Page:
100% Whole-Wheat Walnut Sourdough Bread – BBB


all-whole-wheat bâtard and pan loaf that you want to eat

This bread pushes the limit. I have never baked 100% whole-wheat bread. The fear of producing a dense and brick-like bread that no one wants to eat is hard to ignore. I don’t like eating all whole wheat bread either; it tastes bland, uninviting and coarse. But the host of this month’s project, Notitie van Lien, at Bread Baking Babes (BBB) is putting us to the task. She pushes further, in making a healthy bread, by doubling down on the unfavorable characteristic of 100% whole wheat bread, the coarseness of it, by adding more bran. Seriously? Thank You, Lien, for the challenge.

Then I talked myself into baking the all whole-wheat bread, despite the doubts and preconceptions. I don’t have to eat the bread; I only have to try baking it. At least once — the first and the last time. No objection to that.

relatively airy and open crumb
walnut is a winner


The truth comes out of the oven. Flour selection, the use of preferment, the choice of mixing techniques, fermentation schedule, the baking setup, and the adaptive skill and intuition of the baker are all put to the test in making the 100% whole wheat bread. I have to lean on what I know best. I am sticking with the methodology that has worked consistently well for me in the past. These are the techniques I’ve learned from Chad Robertson’s Tartine Bread and Jeffrey Hamelman’s Bread. It does not matter how many times I’ve read the books and how many of their breads I’ve baked, there are still treasures to be discovered between the covers.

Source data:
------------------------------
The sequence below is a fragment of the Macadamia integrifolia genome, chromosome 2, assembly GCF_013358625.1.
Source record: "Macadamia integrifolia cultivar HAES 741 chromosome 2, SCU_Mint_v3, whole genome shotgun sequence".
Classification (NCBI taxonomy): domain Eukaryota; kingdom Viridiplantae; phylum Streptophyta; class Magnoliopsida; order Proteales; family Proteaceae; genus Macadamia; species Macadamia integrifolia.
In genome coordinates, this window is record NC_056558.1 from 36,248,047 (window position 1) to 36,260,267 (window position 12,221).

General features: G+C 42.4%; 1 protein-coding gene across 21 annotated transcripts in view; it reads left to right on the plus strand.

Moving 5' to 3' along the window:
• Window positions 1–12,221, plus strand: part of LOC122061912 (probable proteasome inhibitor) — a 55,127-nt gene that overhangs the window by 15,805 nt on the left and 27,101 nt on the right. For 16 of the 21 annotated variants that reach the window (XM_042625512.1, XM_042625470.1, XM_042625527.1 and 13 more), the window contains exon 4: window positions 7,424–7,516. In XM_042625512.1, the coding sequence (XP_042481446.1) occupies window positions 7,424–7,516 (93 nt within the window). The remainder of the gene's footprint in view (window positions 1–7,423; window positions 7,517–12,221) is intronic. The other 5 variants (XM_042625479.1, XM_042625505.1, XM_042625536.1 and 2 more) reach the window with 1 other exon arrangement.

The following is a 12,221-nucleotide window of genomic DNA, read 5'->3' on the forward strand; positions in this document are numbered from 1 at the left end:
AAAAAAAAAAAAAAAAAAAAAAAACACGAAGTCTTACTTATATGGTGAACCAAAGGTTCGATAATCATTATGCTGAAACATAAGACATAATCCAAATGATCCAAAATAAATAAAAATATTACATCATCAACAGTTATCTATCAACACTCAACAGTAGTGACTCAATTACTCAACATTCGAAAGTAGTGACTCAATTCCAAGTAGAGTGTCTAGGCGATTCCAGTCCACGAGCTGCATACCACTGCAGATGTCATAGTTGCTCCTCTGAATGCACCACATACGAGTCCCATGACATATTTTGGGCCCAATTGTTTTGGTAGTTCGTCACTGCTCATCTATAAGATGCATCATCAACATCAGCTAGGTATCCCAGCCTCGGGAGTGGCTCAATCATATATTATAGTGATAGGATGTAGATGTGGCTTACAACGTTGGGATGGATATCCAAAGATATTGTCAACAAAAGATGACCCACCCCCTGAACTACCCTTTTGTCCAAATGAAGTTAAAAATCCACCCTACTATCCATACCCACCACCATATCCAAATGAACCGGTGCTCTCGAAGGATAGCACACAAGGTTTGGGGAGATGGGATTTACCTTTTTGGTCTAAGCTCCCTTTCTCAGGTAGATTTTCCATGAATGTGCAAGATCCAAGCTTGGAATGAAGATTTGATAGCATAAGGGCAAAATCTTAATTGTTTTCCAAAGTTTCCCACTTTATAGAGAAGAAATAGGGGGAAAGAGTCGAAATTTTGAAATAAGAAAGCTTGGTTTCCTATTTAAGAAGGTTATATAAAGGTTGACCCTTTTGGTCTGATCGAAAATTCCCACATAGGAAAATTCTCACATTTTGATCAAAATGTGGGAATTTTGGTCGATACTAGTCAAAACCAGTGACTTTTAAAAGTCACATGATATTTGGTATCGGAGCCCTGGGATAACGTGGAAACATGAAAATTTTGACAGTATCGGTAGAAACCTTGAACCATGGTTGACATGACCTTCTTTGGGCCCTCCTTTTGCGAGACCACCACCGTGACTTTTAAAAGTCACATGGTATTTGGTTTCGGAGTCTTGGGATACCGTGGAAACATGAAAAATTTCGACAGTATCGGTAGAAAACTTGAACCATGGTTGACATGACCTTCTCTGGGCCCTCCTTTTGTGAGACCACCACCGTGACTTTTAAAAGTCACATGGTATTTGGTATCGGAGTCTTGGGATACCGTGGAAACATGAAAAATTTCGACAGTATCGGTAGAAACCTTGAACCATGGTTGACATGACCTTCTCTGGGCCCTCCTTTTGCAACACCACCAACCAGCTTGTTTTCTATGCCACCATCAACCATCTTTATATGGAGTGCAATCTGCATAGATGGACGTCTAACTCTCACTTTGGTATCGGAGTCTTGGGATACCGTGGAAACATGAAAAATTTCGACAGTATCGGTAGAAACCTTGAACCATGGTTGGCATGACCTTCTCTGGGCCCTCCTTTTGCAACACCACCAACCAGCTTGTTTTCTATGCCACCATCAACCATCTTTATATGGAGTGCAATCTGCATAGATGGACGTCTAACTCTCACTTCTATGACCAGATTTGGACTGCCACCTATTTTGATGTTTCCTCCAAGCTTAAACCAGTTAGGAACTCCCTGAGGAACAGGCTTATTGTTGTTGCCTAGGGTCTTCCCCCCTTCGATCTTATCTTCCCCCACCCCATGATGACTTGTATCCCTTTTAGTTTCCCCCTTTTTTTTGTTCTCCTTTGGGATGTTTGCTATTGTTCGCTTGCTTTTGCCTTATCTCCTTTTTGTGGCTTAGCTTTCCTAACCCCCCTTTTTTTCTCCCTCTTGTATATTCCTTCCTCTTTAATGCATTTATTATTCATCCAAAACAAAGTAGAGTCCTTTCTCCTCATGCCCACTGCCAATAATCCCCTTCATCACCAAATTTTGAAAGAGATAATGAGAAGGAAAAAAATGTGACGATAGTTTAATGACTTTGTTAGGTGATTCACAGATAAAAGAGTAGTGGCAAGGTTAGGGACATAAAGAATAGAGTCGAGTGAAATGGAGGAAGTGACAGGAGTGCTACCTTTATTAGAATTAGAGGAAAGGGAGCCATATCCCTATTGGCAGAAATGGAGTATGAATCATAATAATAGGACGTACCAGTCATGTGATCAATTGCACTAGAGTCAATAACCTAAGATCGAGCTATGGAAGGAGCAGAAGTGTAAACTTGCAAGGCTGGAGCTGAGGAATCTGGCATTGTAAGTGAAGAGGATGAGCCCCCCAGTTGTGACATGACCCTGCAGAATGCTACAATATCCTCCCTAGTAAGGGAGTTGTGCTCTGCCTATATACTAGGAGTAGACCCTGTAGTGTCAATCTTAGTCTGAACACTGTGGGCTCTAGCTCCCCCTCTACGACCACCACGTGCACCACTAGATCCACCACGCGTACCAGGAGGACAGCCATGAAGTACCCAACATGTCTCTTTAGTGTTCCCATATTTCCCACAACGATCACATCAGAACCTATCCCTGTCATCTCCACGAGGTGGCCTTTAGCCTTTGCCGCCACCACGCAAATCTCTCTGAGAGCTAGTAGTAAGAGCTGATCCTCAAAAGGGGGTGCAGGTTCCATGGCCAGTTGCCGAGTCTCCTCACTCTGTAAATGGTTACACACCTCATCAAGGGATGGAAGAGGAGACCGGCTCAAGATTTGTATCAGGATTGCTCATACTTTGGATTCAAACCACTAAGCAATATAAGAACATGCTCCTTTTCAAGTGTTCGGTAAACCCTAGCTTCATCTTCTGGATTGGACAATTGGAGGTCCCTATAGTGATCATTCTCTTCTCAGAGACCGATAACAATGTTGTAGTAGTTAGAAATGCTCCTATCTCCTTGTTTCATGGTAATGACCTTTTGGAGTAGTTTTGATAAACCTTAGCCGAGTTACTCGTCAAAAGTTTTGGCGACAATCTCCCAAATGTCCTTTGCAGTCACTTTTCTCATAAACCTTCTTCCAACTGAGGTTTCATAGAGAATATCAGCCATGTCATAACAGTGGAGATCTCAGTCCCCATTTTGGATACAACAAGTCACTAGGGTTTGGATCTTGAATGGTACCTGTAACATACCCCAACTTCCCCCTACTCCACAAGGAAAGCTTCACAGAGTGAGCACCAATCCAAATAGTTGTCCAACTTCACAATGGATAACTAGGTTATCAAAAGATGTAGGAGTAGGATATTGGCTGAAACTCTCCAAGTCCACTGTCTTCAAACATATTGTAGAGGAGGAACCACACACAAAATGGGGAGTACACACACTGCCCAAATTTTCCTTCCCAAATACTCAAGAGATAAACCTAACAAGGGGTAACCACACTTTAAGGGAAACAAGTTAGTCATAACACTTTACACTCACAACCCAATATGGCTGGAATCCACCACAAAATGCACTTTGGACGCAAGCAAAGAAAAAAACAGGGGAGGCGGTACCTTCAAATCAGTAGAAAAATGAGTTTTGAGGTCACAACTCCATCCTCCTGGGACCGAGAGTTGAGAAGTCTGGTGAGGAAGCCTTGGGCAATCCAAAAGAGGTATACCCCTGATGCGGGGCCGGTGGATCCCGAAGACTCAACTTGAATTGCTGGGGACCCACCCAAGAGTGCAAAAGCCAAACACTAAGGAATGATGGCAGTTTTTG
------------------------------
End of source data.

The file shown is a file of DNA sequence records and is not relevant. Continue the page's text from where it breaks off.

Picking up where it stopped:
golden dark brown crust

The one thing I did that has made the biggest impact on this bread was the use of freshly milled whole wheat flour. The flour was ground whole from a bag of frozen Bob’s Red Mill hard red spring wheat berries I usually cook with. Here is my rationale. If my goal is to make a healthful loaf of bread using one kind of flour, it better be the finest quality available. I’ve learned that most so-called whole wheat flour is actually fractionated, reconstituted during milling. In some cases, this could make whole wheat flour as unhealthy as white flour. To get around that and to give the dough the best chance to succeed, I chose to mill the flour. I don’t have a grain mill; I turned to my high-power Vitamix blender. I sifted and compared that with the look and feel of the King Arthur’s whole wheat flour I have on hand. I was happy with the granularity of the resulting fresh milled whole-grain flour.

Here is a brief summary of how I tackled the 100% whole wheat sourdough bread. The cheat sheet below shows the formula, process and time requirements in details.

  • Use fresh-milled red spring whole wheat flour, ground and sifted to the highest degree of fineness.
  • Use whole wheat mature sourdough liquid starter to build the final levain (15% of flour weight). I used both the fresh-milled whole wheat flour and some aged King Arthur white whole wheat flour, which brought stability to the green flour.
  • Keep hydration at above 90%. (I kept my hands wet at all times as I performed series of stretch-and-fold.)
  • Hand mix the final dough until all the ingredients are incorporated. (I added 1/4 teaspoon of yeast since it was close to midnight, and I wanted to go to bed. This recipe would work without the yeast; it’d just take longer. My trusty starter was lively and active enough to adequately leaven the dough.) Hold salt and reserve small amount of water until later. Autolyse for about half an hour.
  • Bulk ferment for approximately three hours until the dough doubles in volume. To add strength to the dough, perform three sets of stretch-and-fold in 30-minute intervals during the first two hours of bulk rise.
bran sifted from whole-grain cornmeal